Parents generally take precautions to protect their children’s skin from the sun; it is equally important to make every effort to protect children’s eyes from the sun’s harmful ultraviolet (UV) rays and glare. Just as we may not see the damage to our skin for years, we also may not see the damage to our eyes for some time. But each part of the eye can be damaged by chronic or high-dose exposure to UV radiation. Even the glare of an overcast day can add to the cumulative affect. Possible effects of long-term sun exposure to the eyes include:

  • The development of skin cancer on the eyelids
  • Changes to the surface of the eye, such as non-cancerous growths on the white of the eye
  •  Over time, the lens becomes more opaque and decreases vision forming cataracts
  • Damage to the retina, which can lead to age related macula degeneration, the leading cause of legal blindness in the US in people over 65 years.

In fact studies conducted over the last 30 years have proven that many of the serious eye diseases associated with aging are at least partially a result of years of sun exposure. Protecting children’s eyes are especially important due to two significant factors:

  1. Children spend more time outdoors. The average child receives 80% of his lifetime UV exposure before the age of 20.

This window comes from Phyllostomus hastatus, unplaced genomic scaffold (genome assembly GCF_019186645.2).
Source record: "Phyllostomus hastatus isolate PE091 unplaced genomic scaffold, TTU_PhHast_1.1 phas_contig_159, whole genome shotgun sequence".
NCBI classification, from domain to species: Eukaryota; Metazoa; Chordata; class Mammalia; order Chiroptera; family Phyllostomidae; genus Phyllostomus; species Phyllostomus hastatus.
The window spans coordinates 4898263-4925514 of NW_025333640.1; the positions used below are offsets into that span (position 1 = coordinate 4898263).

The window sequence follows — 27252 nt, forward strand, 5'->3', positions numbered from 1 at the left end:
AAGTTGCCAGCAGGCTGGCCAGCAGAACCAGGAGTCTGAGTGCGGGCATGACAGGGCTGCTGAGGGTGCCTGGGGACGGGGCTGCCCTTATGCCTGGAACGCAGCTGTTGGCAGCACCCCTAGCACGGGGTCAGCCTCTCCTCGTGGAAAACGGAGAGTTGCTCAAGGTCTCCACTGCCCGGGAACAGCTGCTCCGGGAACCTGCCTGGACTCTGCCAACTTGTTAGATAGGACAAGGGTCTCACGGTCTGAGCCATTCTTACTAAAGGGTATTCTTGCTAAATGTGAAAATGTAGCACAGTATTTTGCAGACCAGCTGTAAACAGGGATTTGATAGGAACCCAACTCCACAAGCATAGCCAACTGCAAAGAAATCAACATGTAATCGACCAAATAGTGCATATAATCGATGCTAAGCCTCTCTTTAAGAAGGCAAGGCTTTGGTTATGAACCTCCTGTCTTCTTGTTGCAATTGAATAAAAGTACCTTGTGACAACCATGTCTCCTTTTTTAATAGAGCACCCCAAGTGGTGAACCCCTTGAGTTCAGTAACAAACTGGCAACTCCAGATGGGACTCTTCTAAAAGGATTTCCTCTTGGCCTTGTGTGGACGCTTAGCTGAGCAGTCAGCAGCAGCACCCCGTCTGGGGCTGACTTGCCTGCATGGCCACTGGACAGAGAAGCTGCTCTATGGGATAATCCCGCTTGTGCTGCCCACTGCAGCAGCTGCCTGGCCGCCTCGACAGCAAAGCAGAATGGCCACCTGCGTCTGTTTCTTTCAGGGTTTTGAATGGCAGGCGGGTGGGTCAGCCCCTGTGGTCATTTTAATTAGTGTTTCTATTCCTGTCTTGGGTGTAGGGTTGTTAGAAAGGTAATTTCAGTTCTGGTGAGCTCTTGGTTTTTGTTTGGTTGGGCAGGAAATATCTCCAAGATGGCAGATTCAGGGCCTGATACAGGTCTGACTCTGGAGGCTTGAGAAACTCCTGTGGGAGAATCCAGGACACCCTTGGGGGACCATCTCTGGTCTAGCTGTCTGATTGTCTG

2. More damaging rays are transmitted through the young child’s crystalline lens to the retina. The eyes of children 10 years and younger transmit 75% of these rays; people 25 years or older only transmit 10%.

The simplest and most efficient way to prevent or delay the onset of   progression of various eye diseases is by using sunglasses or photochromic protective lenses designed to protect all damaging sun rays from reaching the eyes, ideally starting in early childhood. For a child who already wears corrective lenses, this can be achieved with polycarbonate photochromic lenses, which change color according to UV exposure. For a child who does not wear corrective glasses, a high quality pair of sunglasses is recommended.


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